6. Patel P, Bristow G "Postoperative neuroleptic malignant syndrome. A case report." Can J Anaesth 34 (1987): 515-8
  7. Henderson A, Longdon P "Fulminant metoclopramide induced neuroleptic malignant syndrome rapidly responsive to intravenous dantrolene." Aust N Z J Med 21 (1991): 742-3
  8. Cassidy T, Bansal SK "Neuroleptic malignant syndrome associated with metoclopramide." Br Med J (Clin Res Ed) 296 (1988): 214
  9. Brower RD, Dreyer CF, Kent TA "Neuroleptic malignant syndrome in a child treated with metoclopramide for chemotherapy-related nausea." J Child Neurol 4 (1989): 230-2
  10. "Product Information. Reglan (metoclopramide)." Wyeth-Ayerst Laboratories, Philadelphia, PA.
  11. Shintani S, Shiigai T, Tsuchiya K, Kikuchi M "Hyperventilation alternating with apnea in neuroleptic malignant syndrome associated with metoclopramide and cisapride." J Neurol Sci 128 (1995): 232-3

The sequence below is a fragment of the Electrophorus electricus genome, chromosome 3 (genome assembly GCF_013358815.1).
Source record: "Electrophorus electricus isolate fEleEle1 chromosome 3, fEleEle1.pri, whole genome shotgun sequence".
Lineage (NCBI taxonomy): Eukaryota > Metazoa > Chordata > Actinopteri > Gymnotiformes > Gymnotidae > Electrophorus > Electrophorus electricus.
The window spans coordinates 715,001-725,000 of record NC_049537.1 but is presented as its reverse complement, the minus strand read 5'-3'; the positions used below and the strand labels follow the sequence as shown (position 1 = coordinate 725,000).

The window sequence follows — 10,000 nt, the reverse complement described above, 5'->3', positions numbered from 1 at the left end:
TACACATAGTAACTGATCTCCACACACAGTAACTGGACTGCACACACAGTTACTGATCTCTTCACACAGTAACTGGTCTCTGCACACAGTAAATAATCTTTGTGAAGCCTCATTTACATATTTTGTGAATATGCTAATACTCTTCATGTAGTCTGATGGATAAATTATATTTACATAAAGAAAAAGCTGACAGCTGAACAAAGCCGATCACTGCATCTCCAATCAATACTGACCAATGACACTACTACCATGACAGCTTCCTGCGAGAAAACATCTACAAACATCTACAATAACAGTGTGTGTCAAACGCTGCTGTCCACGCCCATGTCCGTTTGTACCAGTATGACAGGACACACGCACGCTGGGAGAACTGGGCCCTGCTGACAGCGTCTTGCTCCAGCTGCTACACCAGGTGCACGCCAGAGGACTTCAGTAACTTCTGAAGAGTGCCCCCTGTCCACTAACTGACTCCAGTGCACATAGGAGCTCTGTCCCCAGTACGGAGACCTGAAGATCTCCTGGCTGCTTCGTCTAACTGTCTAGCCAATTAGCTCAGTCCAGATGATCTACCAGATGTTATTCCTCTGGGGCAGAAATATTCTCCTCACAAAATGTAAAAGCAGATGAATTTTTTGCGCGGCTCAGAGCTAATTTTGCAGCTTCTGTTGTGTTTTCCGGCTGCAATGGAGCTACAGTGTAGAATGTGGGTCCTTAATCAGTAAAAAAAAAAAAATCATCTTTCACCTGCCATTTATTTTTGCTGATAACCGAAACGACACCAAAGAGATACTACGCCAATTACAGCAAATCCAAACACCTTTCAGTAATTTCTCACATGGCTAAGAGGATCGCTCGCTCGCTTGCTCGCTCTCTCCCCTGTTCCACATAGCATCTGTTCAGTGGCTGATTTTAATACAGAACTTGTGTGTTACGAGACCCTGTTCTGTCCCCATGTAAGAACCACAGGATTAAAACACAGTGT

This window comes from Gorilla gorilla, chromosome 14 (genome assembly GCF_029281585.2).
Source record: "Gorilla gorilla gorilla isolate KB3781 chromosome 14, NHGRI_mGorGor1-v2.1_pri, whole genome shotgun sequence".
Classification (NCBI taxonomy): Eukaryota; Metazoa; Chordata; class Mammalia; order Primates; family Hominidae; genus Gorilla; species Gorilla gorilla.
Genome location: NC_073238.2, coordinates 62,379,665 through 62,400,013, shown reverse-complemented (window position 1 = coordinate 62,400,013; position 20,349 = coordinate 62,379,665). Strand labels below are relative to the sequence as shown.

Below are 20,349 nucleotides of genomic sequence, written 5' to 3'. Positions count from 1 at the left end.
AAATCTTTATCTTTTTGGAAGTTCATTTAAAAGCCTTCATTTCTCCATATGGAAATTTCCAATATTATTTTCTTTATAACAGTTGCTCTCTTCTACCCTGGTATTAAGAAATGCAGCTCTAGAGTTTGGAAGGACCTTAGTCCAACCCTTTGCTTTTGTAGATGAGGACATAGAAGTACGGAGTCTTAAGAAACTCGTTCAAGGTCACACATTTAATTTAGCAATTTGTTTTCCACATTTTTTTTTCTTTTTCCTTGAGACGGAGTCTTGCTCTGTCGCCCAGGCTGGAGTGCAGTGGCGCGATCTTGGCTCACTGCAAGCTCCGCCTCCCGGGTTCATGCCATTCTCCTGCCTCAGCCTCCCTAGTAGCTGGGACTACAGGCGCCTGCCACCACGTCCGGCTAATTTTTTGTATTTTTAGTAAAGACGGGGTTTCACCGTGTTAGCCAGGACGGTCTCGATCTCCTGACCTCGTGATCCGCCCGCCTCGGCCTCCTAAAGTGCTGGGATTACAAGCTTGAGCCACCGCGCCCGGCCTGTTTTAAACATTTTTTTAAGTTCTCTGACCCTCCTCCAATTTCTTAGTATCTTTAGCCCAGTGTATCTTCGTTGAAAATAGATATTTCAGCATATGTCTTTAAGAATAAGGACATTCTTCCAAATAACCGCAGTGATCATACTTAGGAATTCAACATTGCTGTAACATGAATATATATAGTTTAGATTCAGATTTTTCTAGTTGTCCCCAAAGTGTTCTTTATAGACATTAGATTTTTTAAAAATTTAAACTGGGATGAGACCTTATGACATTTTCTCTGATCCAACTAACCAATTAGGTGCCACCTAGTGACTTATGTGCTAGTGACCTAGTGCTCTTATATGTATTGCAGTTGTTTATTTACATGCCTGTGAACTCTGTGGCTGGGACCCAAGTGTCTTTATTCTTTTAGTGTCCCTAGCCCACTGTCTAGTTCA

View all 11 references
Major

Metoclopramide (applies to metoclopramide) pheochromocytoma

Major Potential Hazard, High plausibility.

The use of metoclopramide is contraindicated in patients with pheochromocytoma. In a study involving patients with essential hypertension, intravenously administered metoclopramide was shown to induce the release of catecholamines. Hypertensive crises may occur in patients with pheochromocytoma due to induction of catecholamine release from the tumor.

References

  1. Abe M, Orita Y, Nakashima Y, Nakamura M "Hypertensive crisis induced by metoclopramide in patient with pheochromocytoma." Angiology 35 (1984): 122-8
  2. Agabiti-Rosei E, Aliccandri CL, Corea L "Hyperstensive crisis in patients with phaeochromocytoma given metoclopramide." Lancet 1 (1977): 600
  3. "Product Information. Reglan (metoclopramide)." Wyeth-Ayerst Laboratories, Philadelphia, PA.